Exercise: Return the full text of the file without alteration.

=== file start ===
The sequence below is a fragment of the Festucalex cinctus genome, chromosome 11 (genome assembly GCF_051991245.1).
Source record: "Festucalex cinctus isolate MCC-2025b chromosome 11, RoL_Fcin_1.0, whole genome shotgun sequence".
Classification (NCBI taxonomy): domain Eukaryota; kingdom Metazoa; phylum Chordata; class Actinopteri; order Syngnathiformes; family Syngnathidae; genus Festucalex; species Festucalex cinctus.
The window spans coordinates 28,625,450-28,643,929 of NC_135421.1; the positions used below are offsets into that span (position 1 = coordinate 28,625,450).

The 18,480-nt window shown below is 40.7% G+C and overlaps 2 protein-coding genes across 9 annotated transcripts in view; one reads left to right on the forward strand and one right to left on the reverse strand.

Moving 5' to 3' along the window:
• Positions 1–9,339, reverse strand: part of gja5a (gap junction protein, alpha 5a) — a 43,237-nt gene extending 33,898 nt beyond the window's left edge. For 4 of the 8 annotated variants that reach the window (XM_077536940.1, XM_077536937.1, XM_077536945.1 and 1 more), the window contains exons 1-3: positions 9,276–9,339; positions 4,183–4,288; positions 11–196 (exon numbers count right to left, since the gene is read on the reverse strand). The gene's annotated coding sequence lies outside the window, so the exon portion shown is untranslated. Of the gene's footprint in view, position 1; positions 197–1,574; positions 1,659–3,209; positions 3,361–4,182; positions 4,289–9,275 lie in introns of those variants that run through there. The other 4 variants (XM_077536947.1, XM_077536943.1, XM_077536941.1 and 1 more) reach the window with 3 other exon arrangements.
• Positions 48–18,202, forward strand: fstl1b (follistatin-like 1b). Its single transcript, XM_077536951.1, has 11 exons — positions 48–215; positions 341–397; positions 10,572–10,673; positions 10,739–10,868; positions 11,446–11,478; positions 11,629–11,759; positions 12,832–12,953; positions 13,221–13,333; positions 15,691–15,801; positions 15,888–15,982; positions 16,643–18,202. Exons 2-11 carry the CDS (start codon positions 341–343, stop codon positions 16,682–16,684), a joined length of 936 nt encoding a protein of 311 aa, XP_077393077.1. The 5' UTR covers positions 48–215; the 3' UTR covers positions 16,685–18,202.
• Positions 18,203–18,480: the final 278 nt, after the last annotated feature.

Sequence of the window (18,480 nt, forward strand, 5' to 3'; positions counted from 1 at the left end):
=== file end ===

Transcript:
The sequence below is a fragment of the Festucalex cinctus genome, chromosome 11 (genome assembly GCF_051991245.1).
Source record: "Festucalex cinctus isolate MCC-2025b chromosome 11, RoL_Fcin_1.0, whole genome shotgun sequence".
Classification (NCBI taxonomy): domain Eukaryota; kingdom Metazoa; phylum Chordata; class Actinopteri; order Syngnathiformes; family Syngnathidae; genus Festucalex; species Festucalex cinctus.
The window spans coordinates 28,625,450-28,643,929 of NC_135421.1; the positions used below are offsets into that span (position 1 = coordinate 28,625,450).

The 18,480-nt window shown below is 40.7% G+C and overlaps 2 protein-coding genes across 9 annotated transcripts in view; one reads left to right on the forward strand and one right to left on the reverse strand.

Moving 5' to 3' along the window:
• Positions 1–9,339, reverse strand: part of gja5a (gap junction protein, alpha 5a) — a 43,237-nt gene extending 33,898 nt beyond the window's left edge. For 4 of the 8 annotated variants that reach the window (XM_077536940.1, XM_077536937.1, XM_077536945.1 and 1 more), the window contains exons 1-3: positions 9,276–9,339; positions 4,183–4,288; positions 11–196 (exon numbers count right to left, since the gene is read on the reverse strand). The gene's annotated coding sequence lies outside the window, so the exon portion shown is untranslated. Of the gene's footprint in view, position 1; positions 197–1,574; positions 1,659–3,209; positions 3,361–4,182; positions 4,289–9,275 lie in introns of those variants that run through there. The other 4 variants (XM_077536947.1, XM_077536943.1, XM_077536941.1 and 1 more) reach the window with 3 other exon arrangements.
• Positions 48–18,202, forward strand: fstl1b (follistatin-like 1b). Its single transcript, XM_077536951.1, has 11 exons — positions 48–215; positions 341–397; positions 10,572–10,673; positions 10,739–10,868; positions 11,446–11,478; positions 11,629–11,759; positions 12,832–12,953; positions 13,221–13,333; positions 15,691–15,801; positions 15,888–15,982; positions 16,643–18,202. Exons 2-11 carry the CDS (start codon positions 341–343, stop codon positions 16,682–16,684), a joined length of 936 nt encoding a protein of 311 aa, XP_077393077.1. The 5' UTR covers positions 48–215; the 3' UTR covers positions 16,685–18,202.
• Positions 18,203–18,480: the final 278 nt, after the last annotated feature.

Sequence of the window (18,480 nt, forward strand, 5' to 3'; positions counted from 1 at the left end):